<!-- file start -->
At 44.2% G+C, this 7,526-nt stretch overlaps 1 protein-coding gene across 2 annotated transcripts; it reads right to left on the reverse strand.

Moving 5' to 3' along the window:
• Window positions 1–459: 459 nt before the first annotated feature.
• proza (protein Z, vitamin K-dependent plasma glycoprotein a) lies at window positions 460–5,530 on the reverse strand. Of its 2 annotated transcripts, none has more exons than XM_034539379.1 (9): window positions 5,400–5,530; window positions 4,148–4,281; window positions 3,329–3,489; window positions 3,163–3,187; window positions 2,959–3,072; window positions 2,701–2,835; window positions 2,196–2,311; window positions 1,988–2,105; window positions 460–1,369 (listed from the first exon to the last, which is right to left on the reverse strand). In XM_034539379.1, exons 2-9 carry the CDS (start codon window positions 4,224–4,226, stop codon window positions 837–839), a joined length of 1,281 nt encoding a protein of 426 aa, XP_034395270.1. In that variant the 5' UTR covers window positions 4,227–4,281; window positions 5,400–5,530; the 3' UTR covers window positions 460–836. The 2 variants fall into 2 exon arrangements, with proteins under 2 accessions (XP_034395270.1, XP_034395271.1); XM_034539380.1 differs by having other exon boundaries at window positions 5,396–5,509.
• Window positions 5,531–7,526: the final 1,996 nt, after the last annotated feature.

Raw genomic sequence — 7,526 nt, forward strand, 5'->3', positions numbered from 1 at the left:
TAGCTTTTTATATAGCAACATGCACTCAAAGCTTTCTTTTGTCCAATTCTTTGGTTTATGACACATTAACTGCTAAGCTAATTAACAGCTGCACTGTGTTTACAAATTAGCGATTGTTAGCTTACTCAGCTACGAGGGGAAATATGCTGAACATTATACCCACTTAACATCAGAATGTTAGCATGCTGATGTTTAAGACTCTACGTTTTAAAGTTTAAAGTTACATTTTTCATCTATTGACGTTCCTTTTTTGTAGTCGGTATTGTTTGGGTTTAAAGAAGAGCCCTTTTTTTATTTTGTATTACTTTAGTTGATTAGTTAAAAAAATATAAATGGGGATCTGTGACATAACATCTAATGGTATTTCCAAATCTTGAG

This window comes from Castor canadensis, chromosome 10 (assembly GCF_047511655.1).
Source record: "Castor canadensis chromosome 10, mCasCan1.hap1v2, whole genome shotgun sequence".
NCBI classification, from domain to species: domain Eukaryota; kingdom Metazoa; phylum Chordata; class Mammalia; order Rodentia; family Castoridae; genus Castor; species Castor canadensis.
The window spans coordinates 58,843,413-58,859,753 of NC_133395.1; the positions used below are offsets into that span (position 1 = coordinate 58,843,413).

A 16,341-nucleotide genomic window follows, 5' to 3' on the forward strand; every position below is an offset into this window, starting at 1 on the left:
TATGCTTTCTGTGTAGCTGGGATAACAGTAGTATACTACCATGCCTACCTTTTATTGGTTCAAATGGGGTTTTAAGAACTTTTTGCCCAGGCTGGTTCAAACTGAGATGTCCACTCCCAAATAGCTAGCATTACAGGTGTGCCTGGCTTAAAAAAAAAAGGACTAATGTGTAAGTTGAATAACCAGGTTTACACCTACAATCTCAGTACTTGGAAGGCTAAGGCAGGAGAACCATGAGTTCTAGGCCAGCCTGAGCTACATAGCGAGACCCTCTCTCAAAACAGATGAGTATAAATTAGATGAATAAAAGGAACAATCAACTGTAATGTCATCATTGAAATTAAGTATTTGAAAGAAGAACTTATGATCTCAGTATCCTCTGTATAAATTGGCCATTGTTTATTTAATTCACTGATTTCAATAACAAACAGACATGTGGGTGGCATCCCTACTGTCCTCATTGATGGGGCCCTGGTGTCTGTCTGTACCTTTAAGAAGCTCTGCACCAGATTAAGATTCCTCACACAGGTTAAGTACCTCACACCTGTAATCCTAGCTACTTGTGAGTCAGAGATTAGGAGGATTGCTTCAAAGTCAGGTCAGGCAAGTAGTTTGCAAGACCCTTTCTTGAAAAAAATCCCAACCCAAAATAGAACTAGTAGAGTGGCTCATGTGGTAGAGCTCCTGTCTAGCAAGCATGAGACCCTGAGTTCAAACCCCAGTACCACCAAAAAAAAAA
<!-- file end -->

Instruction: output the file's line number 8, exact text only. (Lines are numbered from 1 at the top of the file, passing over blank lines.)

This window comes from Castor canadensis, chromosome 10 (assembly GCF_047511655.1).